Information on Wild Date Palm Trees


Displaying the densest cluster of fronds of all date palm species, the wild date palm (Phoenix sylvestris) not only produces sweet dates but makes an impressive and attractive ornamental landscape plant. Although slightly susceptible to lethal yellowing disease, it is drought-tolerant and best grown in nearly frost-free regions with hot summers. Grow it in U.S. Department of Agriculture hardiness zones 9b and warmer.


The wild date palm hails from the lower elevations in southern Pakistan and across most of India, where it grows in the plains and scrublands affected by the seasonal monsoons.


According to "An Encylopedia of Cultivated Palms," the scientific name Phoenix is a Latinized form of the Greek word for date palm, which may allude to the Phoenicians who brought the palm to new lands as they traveled. The species name sylvestris means "of the forest" in Latin. Besides being called the wild date palm, other names include toddy palm, silver date palm, Indian wine palm and the sugar palm.


A singular trunk matures to a height of 50 feet and 18-inch diameter and is covered in broad, triangular leaf bases and spirals of flattened diamond-shaped leaf base scars. Each feather-like frond gently arches and is 8 to 10 feet long and posses nasty spines on their lower stems. The leaflets on the fronds are about 18 inches in length and protrude out at several angles and range in color from gray to blue-green. Upwards of 100 fronds emanate from the top of this palm, giving it a full, rounded silhouette. In early summer, a yellow-branched flower stalk dangles down from the crown of fronds to bear tiny white blossoms; each plant bears either all male or all female blossoms. Female palms later form 1-inch diameter oblong dates that are orange and ripen to purplish red.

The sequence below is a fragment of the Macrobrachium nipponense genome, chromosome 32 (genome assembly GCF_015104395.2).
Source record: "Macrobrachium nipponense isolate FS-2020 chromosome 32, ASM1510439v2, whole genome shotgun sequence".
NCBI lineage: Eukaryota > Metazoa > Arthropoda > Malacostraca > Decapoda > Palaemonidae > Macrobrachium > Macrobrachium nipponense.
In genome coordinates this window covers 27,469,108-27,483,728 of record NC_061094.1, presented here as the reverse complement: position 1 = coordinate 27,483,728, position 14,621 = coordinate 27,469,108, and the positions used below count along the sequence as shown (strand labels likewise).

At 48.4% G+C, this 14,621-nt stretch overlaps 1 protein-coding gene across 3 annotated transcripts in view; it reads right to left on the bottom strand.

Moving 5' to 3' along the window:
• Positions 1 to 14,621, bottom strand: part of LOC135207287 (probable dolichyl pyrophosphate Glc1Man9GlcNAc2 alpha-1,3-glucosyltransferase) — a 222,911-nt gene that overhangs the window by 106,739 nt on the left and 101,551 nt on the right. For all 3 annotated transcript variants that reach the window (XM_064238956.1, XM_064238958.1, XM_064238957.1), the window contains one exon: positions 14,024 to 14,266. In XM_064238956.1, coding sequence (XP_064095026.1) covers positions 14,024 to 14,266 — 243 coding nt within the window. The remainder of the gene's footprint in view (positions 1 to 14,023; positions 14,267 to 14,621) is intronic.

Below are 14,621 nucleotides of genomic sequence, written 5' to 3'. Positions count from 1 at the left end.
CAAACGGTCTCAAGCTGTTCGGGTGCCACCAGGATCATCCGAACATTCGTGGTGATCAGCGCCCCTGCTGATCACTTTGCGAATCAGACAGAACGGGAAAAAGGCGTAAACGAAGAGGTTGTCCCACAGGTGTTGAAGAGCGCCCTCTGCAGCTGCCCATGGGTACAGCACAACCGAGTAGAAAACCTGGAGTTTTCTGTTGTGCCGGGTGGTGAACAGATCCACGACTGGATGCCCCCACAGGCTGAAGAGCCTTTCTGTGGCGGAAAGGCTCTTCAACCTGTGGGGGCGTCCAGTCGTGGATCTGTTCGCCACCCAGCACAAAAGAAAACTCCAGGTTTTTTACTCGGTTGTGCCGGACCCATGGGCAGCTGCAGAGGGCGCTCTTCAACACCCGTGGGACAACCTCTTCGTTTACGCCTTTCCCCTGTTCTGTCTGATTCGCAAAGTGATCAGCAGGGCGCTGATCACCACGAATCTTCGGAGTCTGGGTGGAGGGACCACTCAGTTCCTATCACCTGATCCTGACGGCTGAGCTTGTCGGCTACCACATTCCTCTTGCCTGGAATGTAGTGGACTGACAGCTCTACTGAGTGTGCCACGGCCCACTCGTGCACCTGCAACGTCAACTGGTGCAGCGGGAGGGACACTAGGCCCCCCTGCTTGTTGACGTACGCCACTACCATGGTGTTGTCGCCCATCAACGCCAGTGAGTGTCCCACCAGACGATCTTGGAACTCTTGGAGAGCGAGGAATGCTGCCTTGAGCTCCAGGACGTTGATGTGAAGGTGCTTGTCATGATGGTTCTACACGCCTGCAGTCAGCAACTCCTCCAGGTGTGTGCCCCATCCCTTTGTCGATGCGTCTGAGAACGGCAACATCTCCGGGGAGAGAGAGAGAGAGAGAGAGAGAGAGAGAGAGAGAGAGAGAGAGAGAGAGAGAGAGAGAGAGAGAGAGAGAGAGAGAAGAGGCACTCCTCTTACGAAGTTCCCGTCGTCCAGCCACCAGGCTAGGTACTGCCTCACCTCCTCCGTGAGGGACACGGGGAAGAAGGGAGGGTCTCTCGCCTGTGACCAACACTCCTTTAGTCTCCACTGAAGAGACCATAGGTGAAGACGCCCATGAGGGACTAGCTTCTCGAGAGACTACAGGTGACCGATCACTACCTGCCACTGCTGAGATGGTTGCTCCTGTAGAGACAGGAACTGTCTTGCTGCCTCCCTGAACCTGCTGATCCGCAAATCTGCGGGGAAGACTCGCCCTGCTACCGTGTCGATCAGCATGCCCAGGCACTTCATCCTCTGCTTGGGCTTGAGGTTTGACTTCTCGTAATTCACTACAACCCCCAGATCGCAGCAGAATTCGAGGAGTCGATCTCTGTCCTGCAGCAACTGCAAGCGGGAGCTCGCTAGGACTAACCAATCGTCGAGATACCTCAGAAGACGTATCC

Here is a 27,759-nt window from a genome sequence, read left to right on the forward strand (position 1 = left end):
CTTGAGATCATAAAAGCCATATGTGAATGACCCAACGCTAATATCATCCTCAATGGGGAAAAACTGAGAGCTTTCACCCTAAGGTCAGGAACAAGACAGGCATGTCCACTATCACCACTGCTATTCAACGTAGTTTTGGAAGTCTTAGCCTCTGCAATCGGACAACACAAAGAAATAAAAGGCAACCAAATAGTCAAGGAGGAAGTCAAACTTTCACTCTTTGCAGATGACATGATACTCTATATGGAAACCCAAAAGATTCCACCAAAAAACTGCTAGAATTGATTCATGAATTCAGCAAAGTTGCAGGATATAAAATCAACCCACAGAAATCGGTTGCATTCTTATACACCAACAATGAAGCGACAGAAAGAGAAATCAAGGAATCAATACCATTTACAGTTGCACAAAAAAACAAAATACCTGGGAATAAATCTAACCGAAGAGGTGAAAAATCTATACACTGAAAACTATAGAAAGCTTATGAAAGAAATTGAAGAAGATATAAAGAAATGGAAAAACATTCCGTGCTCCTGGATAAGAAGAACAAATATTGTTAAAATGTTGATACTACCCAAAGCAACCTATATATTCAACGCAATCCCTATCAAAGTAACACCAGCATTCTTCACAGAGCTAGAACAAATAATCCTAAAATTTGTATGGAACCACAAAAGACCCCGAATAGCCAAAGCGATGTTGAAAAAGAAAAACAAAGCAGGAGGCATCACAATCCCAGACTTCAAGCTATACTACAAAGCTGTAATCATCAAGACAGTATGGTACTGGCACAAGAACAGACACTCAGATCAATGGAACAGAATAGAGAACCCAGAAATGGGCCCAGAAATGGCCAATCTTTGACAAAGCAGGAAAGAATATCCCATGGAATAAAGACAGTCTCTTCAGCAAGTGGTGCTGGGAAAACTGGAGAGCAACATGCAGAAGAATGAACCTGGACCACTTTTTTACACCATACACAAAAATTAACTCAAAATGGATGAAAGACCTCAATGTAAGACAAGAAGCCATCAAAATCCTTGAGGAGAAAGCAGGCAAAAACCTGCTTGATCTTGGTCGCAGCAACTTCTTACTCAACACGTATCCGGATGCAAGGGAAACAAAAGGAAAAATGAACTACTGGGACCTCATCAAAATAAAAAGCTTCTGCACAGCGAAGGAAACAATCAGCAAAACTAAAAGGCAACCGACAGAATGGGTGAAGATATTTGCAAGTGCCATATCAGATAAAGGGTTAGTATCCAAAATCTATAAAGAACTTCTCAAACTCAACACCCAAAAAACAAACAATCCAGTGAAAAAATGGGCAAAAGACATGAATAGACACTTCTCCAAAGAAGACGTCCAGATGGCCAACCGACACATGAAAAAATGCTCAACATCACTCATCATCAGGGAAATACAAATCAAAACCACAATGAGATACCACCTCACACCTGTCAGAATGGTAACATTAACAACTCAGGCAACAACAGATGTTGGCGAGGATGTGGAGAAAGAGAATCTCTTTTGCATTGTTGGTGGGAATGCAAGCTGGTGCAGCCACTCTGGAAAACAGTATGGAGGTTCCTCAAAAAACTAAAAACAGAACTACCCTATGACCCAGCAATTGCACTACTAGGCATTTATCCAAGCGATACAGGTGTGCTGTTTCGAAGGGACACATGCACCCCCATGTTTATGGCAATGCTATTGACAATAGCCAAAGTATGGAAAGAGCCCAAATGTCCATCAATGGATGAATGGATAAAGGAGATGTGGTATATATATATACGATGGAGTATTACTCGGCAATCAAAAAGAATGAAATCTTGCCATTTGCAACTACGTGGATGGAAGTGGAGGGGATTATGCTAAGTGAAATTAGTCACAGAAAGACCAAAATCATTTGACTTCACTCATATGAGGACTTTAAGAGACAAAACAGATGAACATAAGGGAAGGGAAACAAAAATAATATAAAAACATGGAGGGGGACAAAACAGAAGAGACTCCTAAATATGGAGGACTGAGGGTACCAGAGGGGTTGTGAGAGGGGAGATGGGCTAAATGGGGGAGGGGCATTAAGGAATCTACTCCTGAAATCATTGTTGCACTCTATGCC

The sweet sap of the wild date palm is used in India to make sugar and fermented to create an alcoholic beverage: toddy or jaggery. The dates make a nice jelly, make a refreshing fresh juice or may be eaten fresh. The fronds traditionally can be used for making brooms, fans and floor mats, according to Purdue University's website. This palm makes an attractive plant for gardens or to line avenues. It resembles the more massive Canary Island date palm but is faster-growing, thinner-trunked and denser in its leafy crown.

Growing Requirements

Plant a wild date palm in a well-draining soil that is moist for most luxuriant growth, although it tolerates considerable drought. Abundant moisture in the heat of the growing season is ideal, followed by drier soil conditions over the winter. It must receive abundant sunlight: no less than eight hours of direct sun rays daily.

Keywords: Phoenix sylvestris, wild date palm, silver date palm, toddy, sugar dates

About this Author

James Burghardt has written for "The Public Garden," "Docent Educator," nonprofit newsletters and for horticultural databases, becoming a full-time writer in 2008. He's gardened and worked professionally at public and private gardens in Colorado, Florida, Minnesota, New York, North Carolina and Pennsylvania. He has written articles for eHow and GardenGuides.